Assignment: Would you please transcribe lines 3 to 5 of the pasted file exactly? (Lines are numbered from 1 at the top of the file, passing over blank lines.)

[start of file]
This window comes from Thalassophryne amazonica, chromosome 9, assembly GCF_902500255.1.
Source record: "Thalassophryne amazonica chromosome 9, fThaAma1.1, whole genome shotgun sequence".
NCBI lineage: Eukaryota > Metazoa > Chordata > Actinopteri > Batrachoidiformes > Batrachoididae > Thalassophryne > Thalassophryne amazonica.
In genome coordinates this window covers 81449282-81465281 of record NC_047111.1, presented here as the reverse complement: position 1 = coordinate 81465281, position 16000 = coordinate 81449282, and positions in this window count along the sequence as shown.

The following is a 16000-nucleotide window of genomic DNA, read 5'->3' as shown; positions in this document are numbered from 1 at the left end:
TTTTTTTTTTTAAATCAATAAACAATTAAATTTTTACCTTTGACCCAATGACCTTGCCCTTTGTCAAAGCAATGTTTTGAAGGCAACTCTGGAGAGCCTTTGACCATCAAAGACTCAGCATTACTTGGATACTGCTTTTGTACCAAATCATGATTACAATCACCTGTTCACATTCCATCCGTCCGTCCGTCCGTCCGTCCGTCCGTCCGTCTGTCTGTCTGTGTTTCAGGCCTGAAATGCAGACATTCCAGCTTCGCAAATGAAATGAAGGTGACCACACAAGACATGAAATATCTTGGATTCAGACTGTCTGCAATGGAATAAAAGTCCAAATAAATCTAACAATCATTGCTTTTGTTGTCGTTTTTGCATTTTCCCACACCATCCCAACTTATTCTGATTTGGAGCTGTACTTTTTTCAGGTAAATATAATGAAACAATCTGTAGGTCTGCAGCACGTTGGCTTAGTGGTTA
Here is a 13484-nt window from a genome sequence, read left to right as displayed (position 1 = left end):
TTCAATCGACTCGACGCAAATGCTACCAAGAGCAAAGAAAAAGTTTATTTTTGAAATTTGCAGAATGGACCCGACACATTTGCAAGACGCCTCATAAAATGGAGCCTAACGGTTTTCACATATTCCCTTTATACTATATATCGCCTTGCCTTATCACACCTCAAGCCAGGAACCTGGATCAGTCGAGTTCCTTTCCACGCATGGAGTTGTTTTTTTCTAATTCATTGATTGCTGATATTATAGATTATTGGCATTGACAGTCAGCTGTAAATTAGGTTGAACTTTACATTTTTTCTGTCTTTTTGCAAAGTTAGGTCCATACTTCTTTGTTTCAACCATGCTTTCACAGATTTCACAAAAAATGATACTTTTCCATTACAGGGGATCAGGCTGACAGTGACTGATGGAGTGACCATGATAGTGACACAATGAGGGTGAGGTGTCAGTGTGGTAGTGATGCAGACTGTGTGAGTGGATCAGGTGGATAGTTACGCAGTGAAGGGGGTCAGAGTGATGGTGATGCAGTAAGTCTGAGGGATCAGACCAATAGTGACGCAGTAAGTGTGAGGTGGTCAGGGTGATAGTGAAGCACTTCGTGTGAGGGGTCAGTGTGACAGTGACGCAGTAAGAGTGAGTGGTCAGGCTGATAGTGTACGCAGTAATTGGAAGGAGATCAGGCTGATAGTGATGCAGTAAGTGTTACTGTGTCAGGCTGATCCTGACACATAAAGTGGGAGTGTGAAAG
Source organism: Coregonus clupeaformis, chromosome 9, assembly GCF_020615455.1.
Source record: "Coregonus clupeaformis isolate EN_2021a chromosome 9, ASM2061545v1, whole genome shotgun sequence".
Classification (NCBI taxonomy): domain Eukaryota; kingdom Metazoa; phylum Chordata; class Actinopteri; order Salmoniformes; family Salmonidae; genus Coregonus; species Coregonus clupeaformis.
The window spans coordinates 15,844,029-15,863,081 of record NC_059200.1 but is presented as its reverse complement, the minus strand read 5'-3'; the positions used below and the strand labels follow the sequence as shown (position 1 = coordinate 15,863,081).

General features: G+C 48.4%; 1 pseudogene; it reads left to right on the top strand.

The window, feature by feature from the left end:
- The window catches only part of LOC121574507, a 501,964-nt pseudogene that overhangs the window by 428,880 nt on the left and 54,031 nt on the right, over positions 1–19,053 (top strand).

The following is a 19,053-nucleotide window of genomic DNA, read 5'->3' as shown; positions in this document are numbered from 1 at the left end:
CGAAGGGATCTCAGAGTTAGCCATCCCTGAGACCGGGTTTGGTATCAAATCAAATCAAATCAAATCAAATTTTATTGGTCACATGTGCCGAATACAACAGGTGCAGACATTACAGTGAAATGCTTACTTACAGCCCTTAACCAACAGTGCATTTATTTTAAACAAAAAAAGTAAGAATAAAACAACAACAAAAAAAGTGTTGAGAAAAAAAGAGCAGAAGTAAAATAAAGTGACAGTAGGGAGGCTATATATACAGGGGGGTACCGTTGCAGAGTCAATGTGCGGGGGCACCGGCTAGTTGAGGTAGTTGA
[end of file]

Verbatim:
NCBI lineage: Eukaryota > Metazoa > Chordata > Actinopteri > Batrachoidiformes > Batrachoididae > Thalassophryne > Thalassophryne amazonica.
In genome coordinates this window covers 81449282-81465281 of record NC_047111.1, presented here as the reverse complement: position 1 = coordinate 81465281, position 16000 = coordinate 81449282, and positions in this window count along the sequence as shown.

The following is a 16000-nucleotide window of genomic DNA, read 5'->3' as shown; positions in this document are numbered from 1 at the left end: